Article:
This beautiful bathroom renovation in a Cabbagetown Atlanta shotgun home began with problem, a major problem. The bottom was literally falling out—certainly a crisis in the shower.
It was the result of a botched newer remodel on the bathroom, whereby the new tile job wasn’t installed properly. No pan had been poured for the base, no liner was in place, and no one bothered to install a cement backer board. I would also wager that the grout and tile had not been sealed. This quadruple fail led to water easily finding its way through the tile, wending down and through subfloor and joist. The result was that the joists, exterior sill, and subfloor were rotted through and through, even past the curbing on the shower.
In order to repair this, everything had to go and we peeled back the layers halfway to the toilet. Demo was extensive and once the rot and mold were removed, we found pooled water in the crawl space. Also we discovered that the weight bearing corner of the bathroom was missing a pier.
Structural work is the skeleton of the house and making sure that is done well, with new sill, new joists, new subfloor, then everything else stands on the top of that. Then and only then, can you turn your focus to the beautiful. And that’s the fun part.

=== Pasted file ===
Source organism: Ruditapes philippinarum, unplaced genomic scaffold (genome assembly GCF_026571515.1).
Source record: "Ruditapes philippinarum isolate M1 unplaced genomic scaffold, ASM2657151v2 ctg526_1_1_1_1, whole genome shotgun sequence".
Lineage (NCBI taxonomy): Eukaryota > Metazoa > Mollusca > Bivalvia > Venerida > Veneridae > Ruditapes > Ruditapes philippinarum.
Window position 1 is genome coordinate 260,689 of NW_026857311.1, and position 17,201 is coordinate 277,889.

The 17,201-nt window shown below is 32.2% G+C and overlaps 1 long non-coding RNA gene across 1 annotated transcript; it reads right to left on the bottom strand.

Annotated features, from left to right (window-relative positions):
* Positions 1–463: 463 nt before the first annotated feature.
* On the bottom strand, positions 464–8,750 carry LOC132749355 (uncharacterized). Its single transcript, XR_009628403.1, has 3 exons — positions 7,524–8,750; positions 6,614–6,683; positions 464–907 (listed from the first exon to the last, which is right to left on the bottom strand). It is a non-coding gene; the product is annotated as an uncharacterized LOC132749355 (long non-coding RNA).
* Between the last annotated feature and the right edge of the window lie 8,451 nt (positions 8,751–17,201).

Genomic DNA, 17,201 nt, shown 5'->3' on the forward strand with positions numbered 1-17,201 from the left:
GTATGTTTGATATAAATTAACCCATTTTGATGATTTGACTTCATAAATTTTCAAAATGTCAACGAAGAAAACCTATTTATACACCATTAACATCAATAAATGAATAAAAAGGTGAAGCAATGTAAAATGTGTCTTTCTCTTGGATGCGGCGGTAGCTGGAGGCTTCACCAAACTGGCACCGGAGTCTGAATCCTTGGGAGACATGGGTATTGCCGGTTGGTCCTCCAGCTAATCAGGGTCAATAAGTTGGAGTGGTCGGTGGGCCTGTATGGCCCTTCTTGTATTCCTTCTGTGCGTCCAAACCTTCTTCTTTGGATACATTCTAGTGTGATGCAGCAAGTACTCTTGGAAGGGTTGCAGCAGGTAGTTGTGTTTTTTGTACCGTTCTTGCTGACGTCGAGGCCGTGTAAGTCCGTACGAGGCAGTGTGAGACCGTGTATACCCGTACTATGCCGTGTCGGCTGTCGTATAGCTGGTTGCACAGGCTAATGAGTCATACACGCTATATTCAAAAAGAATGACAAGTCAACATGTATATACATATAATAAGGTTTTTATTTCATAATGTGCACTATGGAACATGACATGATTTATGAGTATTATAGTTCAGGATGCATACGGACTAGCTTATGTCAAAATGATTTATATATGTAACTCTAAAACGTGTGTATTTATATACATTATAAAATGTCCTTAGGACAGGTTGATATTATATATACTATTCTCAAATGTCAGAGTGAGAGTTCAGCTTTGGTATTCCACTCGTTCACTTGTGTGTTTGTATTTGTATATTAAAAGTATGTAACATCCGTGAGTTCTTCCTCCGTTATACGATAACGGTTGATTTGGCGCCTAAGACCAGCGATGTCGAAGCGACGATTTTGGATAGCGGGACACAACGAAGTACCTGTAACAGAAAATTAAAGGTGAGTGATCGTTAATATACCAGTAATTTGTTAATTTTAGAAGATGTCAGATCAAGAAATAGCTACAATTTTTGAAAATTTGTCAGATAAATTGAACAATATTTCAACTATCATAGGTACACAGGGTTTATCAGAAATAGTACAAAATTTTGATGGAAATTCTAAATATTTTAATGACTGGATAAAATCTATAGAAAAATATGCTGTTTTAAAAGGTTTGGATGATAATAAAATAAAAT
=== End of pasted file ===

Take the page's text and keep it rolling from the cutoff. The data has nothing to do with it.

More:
The travertine that existed wasn’t bad, but it didn’t tie into the slate on the floor. So, we redesigned the shower using a neutral greyish-beige limestone in a subway pattern. We worked in a slate border by taking a 12×12 mosaic sheet and cutting it into three sections. I found a slate “pencil” and we used that to frame out the slate squares and we ran that around the shower at eye level. We also stepped up the design by running the tile to the ceiling and around the front sides of the walls. A custom glass shower door was the icing on the cake. The result is warm, timeless, and luxurious.
After this repair, the client wanted a new vanity, toilet, paint job, door, and wainscoting. So, we designed a custom vanity, using heart of pine wood from that Kentucky bourbon distillery flooring material, dating from 1740, and milled it into a beautiful cabinet. We topped it with Carrera Italian white marble, a period reproduction faucet, and milled a matching mirror. We removed the modern fixture and replaced that with a schoolhouse style light and replaced the non-working cans with a green, functional halogen can light. The old lights were over-heating and were smothered with insulation.
The antique white trim and wainscot are a nod to the period of the late 1800s shotgun Victorian and the overall feel of the bathroom is warm, classy and vintage.